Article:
Edward Oscar Wallis

Brother Athol married Hannah (nee Thompson), a Quaker in 1947. They had no children. They came from a big Quaker family in a village near Penrith. They met at a FAU Unit in Southern Scotland. Hannah was a dietician in the hospital and Athol was in an FAU team stationed at that hospital


Arnold from the Sidcot school archive (2nd in from the left I think)

Sister Ruth. She married John Lidster, museum curator in Scarborough John’s uncle Harry (mother’s brother) had been a sailor and had a bungalow with a lookout over the sea. John’s mother Nana (who bought up John on his own after John’s father died) made artificial flowers and gave A&O a present of a box of them which flew off the roof rack on the dual carriageway. John made a wartime cartoon documentary about the dangers of mosquitos. John’s first wife ran away, and he had a son Robin. Robin is a retired museum curator. John and Ruth have 3 children; Peter, Simon and Sue Lidster. Sue loves gunieapigs.

Oscar’s father (‘dad’) was Edward Arnold Wallis. He was a marvellous naturalist and had collections of bird eggs and butterfies and freshwater shells in little drawers. Dad only visited A&O in Cirencestor once, which was just before he died, and he was excited to find an edible Roman snail. He smoked heavily and died young in 1954 of pleuracy. When he was dying (which happened very rapidly) he said to mother ‘am I dying’ and she said ‘yes darling’. Annette found that story very moving.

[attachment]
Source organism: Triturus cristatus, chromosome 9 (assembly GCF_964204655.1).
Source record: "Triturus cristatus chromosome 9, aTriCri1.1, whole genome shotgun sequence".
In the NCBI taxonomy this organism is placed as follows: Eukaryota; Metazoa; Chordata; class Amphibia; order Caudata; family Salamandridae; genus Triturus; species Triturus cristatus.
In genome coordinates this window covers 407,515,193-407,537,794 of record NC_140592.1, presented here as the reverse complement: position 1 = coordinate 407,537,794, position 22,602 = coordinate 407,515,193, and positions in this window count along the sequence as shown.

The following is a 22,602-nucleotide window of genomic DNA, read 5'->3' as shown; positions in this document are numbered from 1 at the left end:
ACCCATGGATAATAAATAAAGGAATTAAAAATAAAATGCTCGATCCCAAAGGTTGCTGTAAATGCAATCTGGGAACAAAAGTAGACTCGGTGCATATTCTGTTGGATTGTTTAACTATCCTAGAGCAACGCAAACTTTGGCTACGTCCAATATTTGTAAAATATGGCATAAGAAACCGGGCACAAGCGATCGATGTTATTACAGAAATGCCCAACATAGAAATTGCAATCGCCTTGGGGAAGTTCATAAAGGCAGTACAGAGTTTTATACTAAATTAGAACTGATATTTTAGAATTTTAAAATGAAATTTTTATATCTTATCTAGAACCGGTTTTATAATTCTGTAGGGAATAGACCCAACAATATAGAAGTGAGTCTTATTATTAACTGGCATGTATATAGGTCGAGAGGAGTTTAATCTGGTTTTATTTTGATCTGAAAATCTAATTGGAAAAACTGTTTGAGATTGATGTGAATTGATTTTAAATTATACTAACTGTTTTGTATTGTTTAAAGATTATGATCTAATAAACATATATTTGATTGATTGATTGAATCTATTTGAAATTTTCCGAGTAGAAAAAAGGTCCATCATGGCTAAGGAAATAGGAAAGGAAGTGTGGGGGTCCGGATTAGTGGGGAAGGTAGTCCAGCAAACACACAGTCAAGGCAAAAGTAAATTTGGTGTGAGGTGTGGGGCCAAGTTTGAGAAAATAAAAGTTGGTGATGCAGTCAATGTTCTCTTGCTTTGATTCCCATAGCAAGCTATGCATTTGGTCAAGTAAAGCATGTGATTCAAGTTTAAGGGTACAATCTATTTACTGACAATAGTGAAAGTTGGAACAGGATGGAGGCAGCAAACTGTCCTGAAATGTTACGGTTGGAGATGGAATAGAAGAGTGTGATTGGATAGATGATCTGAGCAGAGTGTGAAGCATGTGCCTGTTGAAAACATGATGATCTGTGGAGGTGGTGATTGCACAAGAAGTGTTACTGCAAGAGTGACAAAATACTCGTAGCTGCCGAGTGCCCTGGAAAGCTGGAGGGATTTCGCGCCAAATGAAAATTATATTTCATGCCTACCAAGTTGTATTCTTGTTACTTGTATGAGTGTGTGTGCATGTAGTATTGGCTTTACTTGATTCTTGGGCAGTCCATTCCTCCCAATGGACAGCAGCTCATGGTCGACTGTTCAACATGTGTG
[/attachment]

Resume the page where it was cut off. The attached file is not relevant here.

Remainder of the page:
Dad ran Wallis & Blakeley, a grocer’s shop in Westborough, Scarborough. It was a general food store with a bakery and cake shop. It had money spinning round on an overhead sending system. He took grocery orders, farm to farm in North Yorkshire after the shop and bakery closed down during the Depression. He went round with the order book in an old Jowett.